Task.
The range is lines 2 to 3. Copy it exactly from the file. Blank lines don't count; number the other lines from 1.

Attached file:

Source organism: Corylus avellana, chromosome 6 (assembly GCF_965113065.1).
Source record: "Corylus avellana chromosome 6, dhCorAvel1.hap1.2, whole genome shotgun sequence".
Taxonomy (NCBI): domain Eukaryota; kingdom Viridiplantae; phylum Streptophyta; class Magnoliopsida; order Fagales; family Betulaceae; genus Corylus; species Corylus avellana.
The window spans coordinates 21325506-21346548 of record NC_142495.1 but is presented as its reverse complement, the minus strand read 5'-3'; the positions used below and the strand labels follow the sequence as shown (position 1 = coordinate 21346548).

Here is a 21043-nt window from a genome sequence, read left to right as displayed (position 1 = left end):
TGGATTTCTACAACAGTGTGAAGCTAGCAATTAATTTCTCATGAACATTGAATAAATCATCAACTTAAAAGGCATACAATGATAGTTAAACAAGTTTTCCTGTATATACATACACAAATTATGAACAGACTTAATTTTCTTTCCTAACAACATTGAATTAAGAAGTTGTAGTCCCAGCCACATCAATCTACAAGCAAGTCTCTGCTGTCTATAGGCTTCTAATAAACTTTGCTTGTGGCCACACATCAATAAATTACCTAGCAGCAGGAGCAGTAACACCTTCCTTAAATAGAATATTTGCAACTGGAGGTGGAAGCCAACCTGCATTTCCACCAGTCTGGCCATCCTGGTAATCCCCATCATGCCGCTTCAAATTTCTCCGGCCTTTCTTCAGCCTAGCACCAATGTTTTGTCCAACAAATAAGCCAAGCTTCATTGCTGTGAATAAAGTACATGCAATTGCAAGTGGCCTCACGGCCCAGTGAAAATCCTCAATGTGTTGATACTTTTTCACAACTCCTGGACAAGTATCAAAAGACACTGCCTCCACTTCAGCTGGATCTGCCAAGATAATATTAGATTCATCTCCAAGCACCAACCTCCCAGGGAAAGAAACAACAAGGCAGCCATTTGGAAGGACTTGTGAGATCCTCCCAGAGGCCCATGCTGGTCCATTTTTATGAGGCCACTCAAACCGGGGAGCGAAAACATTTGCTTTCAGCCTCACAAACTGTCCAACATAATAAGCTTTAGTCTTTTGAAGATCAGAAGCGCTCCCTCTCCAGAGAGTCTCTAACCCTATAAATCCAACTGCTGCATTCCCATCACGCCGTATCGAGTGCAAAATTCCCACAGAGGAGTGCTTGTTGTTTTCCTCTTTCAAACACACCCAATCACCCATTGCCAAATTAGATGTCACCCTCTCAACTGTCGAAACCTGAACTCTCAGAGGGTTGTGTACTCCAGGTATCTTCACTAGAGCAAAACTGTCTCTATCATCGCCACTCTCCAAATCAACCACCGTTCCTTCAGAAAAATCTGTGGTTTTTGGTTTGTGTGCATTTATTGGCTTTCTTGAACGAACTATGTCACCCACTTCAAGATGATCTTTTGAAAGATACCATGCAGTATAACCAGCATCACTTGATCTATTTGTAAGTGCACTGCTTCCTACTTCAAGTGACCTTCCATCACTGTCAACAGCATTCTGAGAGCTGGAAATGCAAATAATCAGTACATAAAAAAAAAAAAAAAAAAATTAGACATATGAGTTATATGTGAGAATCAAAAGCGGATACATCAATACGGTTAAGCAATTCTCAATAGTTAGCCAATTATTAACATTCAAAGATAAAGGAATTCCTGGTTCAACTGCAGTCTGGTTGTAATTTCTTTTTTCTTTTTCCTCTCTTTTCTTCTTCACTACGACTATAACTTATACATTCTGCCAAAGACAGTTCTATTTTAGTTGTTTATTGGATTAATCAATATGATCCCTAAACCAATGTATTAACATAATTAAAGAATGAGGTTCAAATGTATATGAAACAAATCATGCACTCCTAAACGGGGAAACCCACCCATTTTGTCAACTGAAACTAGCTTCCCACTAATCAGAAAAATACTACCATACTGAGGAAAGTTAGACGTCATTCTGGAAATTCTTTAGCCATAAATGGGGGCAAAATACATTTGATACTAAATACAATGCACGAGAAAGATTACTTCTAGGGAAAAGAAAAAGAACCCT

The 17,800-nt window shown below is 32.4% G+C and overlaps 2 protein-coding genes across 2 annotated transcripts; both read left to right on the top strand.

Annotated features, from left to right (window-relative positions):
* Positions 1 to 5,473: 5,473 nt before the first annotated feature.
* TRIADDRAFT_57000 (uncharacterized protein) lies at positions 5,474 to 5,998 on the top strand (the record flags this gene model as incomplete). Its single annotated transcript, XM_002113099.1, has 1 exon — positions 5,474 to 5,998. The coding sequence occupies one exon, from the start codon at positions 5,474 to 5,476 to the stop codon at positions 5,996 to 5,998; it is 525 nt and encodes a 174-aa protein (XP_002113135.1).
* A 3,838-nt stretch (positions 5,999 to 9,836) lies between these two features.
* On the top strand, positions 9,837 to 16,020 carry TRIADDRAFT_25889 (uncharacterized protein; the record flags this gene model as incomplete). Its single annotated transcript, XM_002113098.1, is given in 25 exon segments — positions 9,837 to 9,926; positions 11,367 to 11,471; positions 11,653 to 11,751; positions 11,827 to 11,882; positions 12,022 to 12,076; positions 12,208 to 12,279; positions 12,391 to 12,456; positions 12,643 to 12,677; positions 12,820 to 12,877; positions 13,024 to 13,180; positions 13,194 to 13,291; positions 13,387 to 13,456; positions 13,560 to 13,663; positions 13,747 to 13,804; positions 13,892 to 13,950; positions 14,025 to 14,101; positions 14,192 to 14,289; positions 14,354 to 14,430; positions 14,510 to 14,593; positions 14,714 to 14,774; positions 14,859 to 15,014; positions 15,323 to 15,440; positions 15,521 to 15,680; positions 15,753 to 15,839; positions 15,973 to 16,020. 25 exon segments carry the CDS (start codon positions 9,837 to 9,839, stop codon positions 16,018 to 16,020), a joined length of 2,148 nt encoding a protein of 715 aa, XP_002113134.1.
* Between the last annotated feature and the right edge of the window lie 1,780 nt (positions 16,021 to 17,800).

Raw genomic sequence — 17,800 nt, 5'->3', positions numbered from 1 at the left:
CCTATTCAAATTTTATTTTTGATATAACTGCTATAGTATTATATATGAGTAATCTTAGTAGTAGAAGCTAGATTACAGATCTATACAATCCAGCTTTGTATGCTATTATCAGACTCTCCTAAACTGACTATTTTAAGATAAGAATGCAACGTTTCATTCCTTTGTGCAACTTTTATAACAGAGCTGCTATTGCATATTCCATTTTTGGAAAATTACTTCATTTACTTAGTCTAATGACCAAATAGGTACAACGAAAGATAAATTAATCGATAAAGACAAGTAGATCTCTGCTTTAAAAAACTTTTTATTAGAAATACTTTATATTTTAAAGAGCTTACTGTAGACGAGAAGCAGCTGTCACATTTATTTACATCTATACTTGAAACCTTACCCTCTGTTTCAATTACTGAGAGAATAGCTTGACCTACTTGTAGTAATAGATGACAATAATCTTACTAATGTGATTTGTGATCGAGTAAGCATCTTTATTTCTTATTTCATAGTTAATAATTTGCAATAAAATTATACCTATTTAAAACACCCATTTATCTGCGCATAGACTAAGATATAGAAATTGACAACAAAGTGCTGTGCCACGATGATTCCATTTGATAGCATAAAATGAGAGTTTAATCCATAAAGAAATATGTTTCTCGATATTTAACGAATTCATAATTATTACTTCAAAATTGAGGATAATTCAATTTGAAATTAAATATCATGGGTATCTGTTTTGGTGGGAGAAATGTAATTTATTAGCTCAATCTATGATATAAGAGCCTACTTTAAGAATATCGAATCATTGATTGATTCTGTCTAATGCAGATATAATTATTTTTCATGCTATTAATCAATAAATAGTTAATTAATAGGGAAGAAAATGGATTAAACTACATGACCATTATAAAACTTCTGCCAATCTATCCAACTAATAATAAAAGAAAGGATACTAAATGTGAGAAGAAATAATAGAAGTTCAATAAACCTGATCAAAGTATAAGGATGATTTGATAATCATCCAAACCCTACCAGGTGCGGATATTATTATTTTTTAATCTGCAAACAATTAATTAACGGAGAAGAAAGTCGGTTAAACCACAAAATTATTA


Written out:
Source record: "Corylus avellana chromosome 6, dhCorAvel1.hap1.2, whole genome shotgun sequence".
Taxonomy (NCBI): domain Eukaryota; kingdom Viridiplantae; phylum Streptophyta; class Magnoliopsida; order Fagales; family Betulaceae; genus Corylus; species Corylus avellana.